At first glance, the newest figures from the Centers for Disease Control and Prevention on the number of Americans affected annually by food poisoning suggest the industry is doing better than it was a decade ago.
According to CDC data, one in six Americans - as many as 48 million people, 3,000 of whom die - is affected every year by contaminated food. In 1999, a report showed that one in four Americans suffered food poisoning, and there were 5,000 deaths.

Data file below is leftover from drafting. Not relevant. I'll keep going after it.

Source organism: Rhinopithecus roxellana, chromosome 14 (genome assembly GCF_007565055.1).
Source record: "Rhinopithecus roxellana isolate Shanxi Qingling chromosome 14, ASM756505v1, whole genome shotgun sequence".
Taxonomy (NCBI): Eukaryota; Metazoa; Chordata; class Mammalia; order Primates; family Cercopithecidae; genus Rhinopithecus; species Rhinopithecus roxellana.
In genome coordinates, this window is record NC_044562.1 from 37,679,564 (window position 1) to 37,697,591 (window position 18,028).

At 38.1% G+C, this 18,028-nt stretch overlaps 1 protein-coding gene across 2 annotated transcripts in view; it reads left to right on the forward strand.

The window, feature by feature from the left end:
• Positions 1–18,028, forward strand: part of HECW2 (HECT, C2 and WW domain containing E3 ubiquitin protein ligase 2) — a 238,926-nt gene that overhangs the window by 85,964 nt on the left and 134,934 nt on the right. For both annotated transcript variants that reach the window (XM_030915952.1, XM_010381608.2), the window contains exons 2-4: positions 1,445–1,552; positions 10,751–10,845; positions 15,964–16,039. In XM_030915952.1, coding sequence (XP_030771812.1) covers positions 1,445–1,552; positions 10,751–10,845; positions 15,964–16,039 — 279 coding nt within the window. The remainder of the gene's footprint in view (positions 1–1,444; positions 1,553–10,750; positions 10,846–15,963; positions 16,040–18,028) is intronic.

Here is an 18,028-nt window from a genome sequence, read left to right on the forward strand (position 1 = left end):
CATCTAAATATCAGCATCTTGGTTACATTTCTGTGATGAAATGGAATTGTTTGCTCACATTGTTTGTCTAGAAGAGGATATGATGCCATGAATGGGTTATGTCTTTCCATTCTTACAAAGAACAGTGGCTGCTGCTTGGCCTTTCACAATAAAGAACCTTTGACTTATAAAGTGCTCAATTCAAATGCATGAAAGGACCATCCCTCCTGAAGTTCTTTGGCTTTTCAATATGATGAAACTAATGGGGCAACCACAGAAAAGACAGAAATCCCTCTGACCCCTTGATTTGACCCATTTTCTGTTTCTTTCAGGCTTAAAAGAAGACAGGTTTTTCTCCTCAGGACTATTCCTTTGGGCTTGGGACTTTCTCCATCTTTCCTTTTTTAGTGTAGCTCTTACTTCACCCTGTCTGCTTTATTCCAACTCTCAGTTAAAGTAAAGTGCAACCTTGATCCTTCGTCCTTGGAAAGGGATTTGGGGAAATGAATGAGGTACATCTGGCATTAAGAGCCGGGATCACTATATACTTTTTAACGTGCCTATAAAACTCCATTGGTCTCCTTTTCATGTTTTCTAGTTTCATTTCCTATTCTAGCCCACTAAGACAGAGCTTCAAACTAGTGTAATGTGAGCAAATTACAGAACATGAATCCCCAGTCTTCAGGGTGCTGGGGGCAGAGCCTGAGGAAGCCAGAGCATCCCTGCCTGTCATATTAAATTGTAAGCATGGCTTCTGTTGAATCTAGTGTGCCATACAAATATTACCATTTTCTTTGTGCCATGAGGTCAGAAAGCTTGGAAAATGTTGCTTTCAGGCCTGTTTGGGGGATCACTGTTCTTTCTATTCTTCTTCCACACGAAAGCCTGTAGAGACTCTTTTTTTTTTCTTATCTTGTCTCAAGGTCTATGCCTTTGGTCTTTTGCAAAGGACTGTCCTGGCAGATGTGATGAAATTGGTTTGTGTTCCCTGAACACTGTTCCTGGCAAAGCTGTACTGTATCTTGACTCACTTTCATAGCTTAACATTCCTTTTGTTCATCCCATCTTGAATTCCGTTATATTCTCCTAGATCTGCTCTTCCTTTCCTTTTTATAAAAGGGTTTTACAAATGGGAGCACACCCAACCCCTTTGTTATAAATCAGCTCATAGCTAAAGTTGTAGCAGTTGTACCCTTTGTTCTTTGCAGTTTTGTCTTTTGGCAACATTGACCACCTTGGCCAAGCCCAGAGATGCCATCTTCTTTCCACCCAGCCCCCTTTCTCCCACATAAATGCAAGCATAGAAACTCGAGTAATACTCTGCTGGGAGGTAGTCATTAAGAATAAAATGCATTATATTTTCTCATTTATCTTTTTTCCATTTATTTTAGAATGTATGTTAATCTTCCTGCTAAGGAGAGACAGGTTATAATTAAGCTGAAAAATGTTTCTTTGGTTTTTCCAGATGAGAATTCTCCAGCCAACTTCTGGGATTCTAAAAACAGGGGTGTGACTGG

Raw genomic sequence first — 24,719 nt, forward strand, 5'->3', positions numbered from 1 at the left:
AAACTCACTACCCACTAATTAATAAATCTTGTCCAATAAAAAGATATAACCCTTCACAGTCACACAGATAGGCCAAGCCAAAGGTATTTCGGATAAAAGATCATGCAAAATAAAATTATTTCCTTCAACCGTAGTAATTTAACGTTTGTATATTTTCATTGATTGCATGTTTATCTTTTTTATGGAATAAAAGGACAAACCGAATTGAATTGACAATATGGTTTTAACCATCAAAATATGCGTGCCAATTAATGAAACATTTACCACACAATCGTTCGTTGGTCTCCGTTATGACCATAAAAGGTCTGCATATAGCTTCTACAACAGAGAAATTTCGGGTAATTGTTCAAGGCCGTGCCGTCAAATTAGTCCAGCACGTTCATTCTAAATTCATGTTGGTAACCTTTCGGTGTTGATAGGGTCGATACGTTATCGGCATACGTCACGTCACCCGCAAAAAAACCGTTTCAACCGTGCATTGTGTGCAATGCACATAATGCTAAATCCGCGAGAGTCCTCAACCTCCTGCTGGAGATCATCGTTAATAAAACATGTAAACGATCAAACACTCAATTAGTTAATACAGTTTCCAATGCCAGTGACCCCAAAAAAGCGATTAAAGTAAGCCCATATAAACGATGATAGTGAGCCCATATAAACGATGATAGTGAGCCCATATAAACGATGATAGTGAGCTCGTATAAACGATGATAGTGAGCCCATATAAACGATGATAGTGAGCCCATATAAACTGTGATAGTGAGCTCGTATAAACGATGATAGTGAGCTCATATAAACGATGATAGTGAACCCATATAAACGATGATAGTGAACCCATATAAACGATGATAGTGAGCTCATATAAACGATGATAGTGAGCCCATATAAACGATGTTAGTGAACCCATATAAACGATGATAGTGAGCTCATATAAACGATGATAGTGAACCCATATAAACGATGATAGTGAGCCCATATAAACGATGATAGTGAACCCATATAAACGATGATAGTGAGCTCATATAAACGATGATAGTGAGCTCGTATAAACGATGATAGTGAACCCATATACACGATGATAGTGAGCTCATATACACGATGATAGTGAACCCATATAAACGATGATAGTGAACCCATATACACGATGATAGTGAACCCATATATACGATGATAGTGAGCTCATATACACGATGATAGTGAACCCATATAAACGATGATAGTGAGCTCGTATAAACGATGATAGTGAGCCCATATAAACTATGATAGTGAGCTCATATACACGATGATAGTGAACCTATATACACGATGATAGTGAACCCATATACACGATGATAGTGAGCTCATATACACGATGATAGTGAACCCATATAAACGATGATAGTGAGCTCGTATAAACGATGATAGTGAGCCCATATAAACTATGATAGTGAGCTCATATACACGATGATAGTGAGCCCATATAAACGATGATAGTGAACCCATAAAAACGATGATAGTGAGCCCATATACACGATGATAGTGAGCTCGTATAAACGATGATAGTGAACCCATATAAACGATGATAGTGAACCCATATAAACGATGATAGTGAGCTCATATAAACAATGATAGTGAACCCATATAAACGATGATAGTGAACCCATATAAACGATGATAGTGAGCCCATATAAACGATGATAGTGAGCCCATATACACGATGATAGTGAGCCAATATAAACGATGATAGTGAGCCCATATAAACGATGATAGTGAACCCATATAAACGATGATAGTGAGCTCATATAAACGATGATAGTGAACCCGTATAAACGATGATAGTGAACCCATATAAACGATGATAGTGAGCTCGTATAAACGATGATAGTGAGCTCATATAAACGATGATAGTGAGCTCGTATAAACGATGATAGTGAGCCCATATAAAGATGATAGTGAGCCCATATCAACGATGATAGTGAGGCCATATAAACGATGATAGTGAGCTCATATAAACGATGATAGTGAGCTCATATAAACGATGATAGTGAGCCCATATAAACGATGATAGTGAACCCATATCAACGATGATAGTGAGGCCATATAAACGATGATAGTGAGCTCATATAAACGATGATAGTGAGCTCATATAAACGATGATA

Scientists cannot compare these outcomes directly, though, because different methods were used to calculate data in the two reports. So there's some hesitation about interpreting the newer figures to identify a reduction in food-borne illnesses.
What's certain, however, is that government must do a better job of getting and keeping records of food-borne illnesses and their causes.
The law President Obama signed this week to overhaul the nation's food-safety system is designed to do that.
But that will happen only if regulators get the authority and money they need to carry out that intent.
That remains the responsibility of Congress, whatever its current enthusiasm for budget-slashing.
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